Glossaries of Hindi Texts
The texts on this site were taught starting in Autumn 2007 as part of "Readings in Hindi Literature I & II" (MDES W4610 and W4611) at Columbia University. The minimum prerequisite for taking these courses is two years of Hindi-Urdu, but many advanced students also join the seminar. Thus, the texts on offer here are pitched at a range of levels. The courses were conceived and taught by Allison Busch, Associate Professor in the Department of Middle Eastern, South Asian and African Studies. The original material for this website was prepared by Arthur Dudney in 2008. Additional materials continue to be added. A combined Hindi-Urdu course taught in Autumn 2009 generated units available both in Devanagari and Nastaliq script, an effort coordinated by Nabila Pirani and Zahra Sabri. (The availability of Nastaliq is marked here by the symbol ). The Old Avadhi glossary page was prepared by Andrew Ollett in 2011. The 'Selections from Braj works' section was prepared by Justin Ben-Hain in 2013.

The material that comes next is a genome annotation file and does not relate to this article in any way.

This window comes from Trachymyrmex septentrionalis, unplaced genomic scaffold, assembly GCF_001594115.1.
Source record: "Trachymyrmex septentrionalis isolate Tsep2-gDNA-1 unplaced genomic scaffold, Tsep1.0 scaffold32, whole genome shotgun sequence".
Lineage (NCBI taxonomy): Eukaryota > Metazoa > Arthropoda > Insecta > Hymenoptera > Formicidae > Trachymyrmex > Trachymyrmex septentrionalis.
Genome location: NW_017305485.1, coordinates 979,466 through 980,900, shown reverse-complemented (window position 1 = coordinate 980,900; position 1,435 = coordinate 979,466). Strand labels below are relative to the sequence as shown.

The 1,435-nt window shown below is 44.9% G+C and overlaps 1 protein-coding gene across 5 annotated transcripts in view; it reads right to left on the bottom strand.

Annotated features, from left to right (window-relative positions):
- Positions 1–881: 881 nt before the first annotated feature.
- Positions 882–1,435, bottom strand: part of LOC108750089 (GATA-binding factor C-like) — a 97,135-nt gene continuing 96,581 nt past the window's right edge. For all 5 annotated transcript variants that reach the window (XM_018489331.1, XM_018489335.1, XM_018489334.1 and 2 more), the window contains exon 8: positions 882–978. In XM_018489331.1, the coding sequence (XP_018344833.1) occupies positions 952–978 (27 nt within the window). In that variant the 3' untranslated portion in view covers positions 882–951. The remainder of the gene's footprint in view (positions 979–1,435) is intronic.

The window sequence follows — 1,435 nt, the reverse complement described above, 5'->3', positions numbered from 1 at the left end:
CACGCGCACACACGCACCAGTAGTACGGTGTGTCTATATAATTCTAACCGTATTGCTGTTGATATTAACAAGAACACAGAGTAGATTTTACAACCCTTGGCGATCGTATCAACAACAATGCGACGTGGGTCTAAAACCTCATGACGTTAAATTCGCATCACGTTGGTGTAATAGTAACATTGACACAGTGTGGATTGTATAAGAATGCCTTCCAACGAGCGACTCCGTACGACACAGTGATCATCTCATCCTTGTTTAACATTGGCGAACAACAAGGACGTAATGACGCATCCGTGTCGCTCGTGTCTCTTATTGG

Students in the courses used a wiki (defined here) to prepare glossaries for the texts collaboratively. Students were assigned pages of the reading to prepare by identifying unfamiliar words, looking up the definitions and entering what they came up with into a wiki, which was typically to be finished two days before the class session in which the text would be read. Students were encouraged to note words or expressions they could not understand or find in a dictionary. As other students viewed the wiki, they could offer corrections and fill in some of the blanks. The instructor would endeavor to do a definitive round of corrections the night before the class session as well as, where appropriate, marking key terms that would appear on quizzes. We believe this approach balances the needs of students and the instructor by providing the benefits of a glossary for uncommonly taught texts in a creative, collaborative manner. Students gain experience typing in the target language and are expected to contribute actively to the wiki, which makes them more attentive to spelling, grammar, and idiomatic usages. At the same time the instructor does not have to take on the heavy burden of preparing all of the glossaries herself. By sharing the labor among all the students in the class, each student would only have to look up all of the unfamiliar words on a page or two each week. Students were thus able to concentrate on the meaning of the texts rather than, as a teacher of mine once said, “mindlessly thumbing the lexicon.” At Columbia, support for wiki-related projects is provided by the Columbia Center for New Media Teaching and Learning (CCNMTL), and we are grateful to CCNMTL's Michael Cennamo for his help.